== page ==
Deadly natural disasters serve as a sobering reminder of how small and insignificant a human life can be in the face of powerful natural forces such as earthquakes, volcanoes, floods, hurricanes, tornadoes, and forest fires, but they also often serve as the backdrop for astounding feats of human endurance, survival, courage, selflessness, and heroism.
Check out these ten inspiring stories of courage in the face of nature’s most devastating disasters:
Bailey, Holly – The Mercy of the Sky: The Story of a Tornado
An immersive and moving account of the devastating EF5 tornado that struck the town of Moore, Oklahoma on May 20, 2013, written by a journalist who grew up in the town. Another outstanding account of recent tornado activity is What Stands in a Storm: A True Story of Love and Resilience in the Worst Superstorm in History, by Kim Cross, which covers the three day super outbreak that struck the Southeast, Midwest, and Eastern United States in April 2011.
Brinkley, Douglas – The Great Deluge: Hurricane Katrina, New Orleans, and the Mississippi Gulf Coast
A well-researched and thorough account of the Bush administration’s disastrous handling of Hurricane Katrina, its aftermath, and the human toll. The numerous other outstanding works on Hurricane Katrina and its aftermath include Gary Rivlin’s Katrina: After the Flood, Jed Horne’s Breach of Faith: Hurricane Katrina and the Near Death of a Great American City, Sheri Fink’s Five Days at Memorial: Life and Death in a Storm-Ravaged Hospital, Chris Rose’s 1 Dead in Attic: After Katrina, and Roberta Brandes Gratz’s We’re Still Here Ya Bastards: How the People of New Orleans Rebuilt Their City.
Egan, Timothy – The Worst Hard Time: The Untold Story of Those Who Survived the Great American Dust Bowl
Pulitzer Prize-winning author Timothy Egan’s bestselling account of the Dust Bowl is riveting from beginning to end with its blend of natural and human history. Egan is also the author of The Big Burn: Teddy Roosevelt and the Fire that Saved America, an excellent account of a series of horrific wildfires that swept across three Western states in 1910, changing American public lands policy forever.
Klinenberg, Eric – Heat Wave: A Social Autopsy of Disaster in Chicago
In this hard-hitting book on the deadly Chicago heat wave of 1995, Eric Klinenberg demonstrates that deadly natural disasters are sometimes not so “natural” after all, as he explores the reasons some neighborhoods were hit hard by the heat, while others were not. With record-breaking heat waves becoming ever more common around the world due to global climate change, the lessons of the 1995 Chicago heat wave will become more important than ever.
Klingaman, William and Nicholas – The Year Without Summer: 1816 and the Volcano That Darkened the World and Changed History
In 1816, an enormous volcanic eruption at Mount Tambora in Indonesia darkened the skies of the world with ash and fumes and led to the famous “Year Without a Summer” that caused devastating famines around the world. This is a well researched account of the aftermath of the volcano and the many ways in which it affected history, sometimes in surprising ways. (For example, trapped inside due to the poor weather, a bored young Mary Shelley invented the horror novel.) Another account of the disaster can be found in Gillen D’Arcy Wood’s Tambora: The Volcano That Changed the World.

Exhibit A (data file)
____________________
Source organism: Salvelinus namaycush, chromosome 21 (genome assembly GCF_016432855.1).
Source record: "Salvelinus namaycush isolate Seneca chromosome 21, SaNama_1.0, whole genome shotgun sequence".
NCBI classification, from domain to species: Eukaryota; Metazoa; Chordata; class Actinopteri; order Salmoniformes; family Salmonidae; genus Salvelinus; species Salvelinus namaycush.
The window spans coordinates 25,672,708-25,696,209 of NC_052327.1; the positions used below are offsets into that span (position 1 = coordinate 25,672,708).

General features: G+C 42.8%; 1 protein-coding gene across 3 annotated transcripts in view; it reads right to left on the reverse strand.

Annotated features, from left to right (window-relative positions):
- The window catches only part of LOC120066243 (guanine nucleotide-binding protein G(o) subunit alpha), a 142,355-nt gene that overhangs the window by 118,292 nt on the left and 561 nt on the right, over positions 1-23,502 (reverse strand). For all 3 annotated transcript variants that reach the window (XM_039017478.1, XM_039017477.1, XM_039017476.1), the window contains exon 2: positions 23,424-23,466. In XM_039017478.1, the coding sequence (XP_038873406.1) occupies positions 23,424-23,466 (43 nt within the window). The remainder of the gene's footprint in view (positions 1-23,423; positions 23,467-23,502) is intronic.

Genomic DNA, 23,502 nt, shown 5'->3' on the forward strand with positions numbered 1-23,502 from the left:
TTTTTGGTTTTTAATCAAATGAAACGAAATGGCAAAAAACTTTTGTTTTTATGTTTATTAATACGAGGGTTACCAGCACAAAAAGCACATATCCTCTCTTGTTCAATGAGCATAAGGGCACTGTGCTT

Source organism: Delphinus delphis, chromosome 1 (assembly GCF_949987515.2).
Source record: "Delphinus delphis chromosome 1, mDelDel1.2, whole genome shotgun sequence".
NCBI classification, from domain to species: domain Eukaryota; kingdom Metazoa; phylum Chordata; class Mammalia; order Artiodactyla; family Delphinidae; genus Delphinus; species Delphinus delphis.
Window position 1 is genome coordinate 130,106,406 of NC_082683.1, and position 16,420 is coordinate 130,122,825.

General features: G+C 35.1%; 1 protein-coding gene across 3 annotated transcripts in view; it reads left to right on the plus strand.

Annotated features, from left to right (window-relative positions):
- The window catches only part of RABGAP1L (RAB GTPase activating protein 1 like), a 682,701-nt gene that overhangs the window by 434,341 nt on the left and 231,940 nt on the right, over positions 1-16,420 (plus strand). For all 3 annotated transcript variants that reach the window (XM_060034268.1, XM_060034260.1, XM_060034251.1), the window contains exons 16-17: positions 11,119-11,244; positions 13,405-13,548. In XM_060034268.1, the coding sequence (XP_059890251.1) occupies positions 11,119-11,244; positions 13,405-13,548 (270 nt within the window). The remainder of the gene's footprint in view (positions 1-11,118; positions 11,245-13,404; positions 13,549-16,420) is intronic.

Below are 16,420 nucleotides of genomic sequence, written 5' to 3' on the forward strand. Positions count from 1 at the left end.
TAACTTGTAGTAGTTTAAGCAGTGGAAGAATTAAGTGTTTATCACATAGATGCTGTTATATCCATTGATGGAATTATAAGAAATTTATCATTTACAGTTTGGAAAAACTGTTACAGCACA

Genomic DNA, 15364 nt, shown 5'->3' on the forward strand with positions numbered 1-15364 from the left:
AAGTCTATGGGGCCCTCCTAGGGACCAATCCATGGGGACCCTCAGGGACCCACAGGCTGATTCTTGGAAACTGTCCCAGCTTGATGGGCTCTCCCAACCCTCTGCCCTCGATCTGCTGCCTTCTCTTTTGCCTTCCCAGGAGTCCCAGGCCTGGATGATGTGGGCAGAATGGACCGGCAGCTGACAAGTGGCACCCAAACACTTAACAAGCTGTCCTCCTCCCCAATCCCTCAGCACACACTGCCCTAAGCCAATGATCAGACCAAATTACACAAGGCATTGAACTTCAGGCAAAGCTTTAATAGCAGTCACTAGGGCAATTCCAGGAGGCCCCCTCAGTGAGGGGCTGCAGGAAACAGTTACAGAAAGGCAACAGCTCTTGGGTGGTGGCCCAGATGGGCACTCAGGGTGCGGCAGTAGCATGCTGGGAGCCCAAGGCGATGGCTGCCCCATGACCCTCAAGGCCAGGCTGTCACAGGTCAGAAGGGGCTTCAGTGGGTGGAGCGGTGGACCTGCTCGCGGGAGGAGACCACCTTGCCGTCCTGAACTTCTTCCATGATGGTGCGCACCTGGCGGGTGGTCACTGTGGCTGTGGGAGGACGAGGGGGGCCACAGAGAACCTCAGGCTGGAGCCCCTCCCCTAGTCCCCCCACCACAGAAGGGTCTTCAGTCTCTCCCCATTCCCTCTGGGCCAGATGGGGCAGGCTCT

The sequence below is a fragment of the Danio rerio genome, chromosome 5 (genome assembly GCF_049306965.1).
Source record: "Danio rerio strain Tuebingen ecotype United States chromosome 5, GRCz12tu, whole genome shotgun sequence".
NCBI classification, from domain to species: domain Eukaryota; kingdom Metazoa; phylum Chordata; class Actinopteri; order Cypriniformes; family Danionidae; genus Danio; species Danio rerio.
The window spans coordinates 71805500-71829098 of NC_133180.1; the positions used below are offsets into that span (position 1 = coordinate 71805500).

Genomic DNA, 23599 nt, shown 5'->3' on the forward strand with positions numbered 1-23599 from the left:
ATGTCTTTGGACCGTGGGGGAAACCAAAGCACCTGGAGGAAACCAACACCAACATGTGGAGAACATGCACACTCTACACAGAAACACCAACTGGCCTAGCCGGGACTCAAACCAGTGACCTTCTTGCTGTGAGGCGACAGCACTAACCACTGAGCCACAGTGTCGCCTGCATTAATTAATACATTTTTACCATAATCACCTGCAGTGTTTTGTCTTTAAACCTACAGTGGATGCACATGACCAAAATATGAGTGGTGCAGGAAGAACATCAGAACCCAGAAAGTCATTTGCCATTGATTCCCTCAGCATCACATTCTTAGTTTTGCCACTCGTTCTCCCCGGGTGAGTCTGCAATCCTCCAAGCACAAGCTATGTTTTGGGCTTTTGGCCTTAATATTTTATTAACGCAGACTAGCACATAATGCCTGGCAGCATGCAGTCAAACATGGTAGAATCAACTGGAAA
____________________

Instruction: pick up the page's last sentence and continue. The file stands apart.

Larson, Erik – Isaac’s Storm: A Man, a Time, and the Deadliest Hurricane in History
Erik Larson, best selling author of The Devil in the White City: Murder, Magic, and Madness at the Fair That Changed America, turns his pen from the depths of human depravity to the vast indifference of nature in this suspenseful account of a fatal miscalculation before the 1900 Galveston Hurricane, which ultimately claimed 6-12,000 lives and remains the deadliest single day event in United States history.
Laskin, David – The Children’s Blizzard
The infamous Children’s Blizzard of 1888, so called because it arose suddenly on a mild day and caught many children unaware as they were walking home from school, affected thousands of early settlers across the Northern Pioneers and resulted in 235 deaths. This well-researched and detailed account captures both the human tragedy and the heroism, and includes interesting details about the early Weather Service.
Maclean, Norman – Young Men and Fire: A True Story of the Mann Gulch Fire
Norman Maclean, author of A River Runs Through It, turns his characteristically exquisite prose to the task of memorializing the 13 young firefighters who died in the tragic Mann Gulch fire in Montana in 1949. Maclean’s son, John Norman Maclean, later wrote an account of a similar deadly wildfire in Colorado called Fire on the Mountain: The True Story of the South Canyon Fire.
McCullough, David – The Johnstown Flood
First published in 1968, The Johnstown Flood is the first book by now-bestselling historian David McCullough, and it presents a cautionary tale about human arrogance and complacency in the face of powerful natural forces in its well-written account of the devastating flood that struck the industrial town of Johnstown, Pennsylvania in 1889. Another excellent account of a largely forgotten disaster is Geoff Williams’ Washed Away: How the Great Flood of 1913, America’s Most Widespread Natural Disaster, Terrorized a Nation and Changed It Forever, about a storm that caused flooding across 14 Eastern states in March of 1913.
Winchester, Simon – Krakatoa: The Day the World Exploded: August 27, 1883
The VEI 6 Krakatoa eruption of 1883 was one of the most powerful volcanoes in recorded human history, and was followed by an enormous tsunami that killed tens of thousands. Simon Winchester provides a fascinating account of the disaster in this bestselling book. Winchester has also written books about other natural disasters, including the devastating San Francisco earthquake of 1906.
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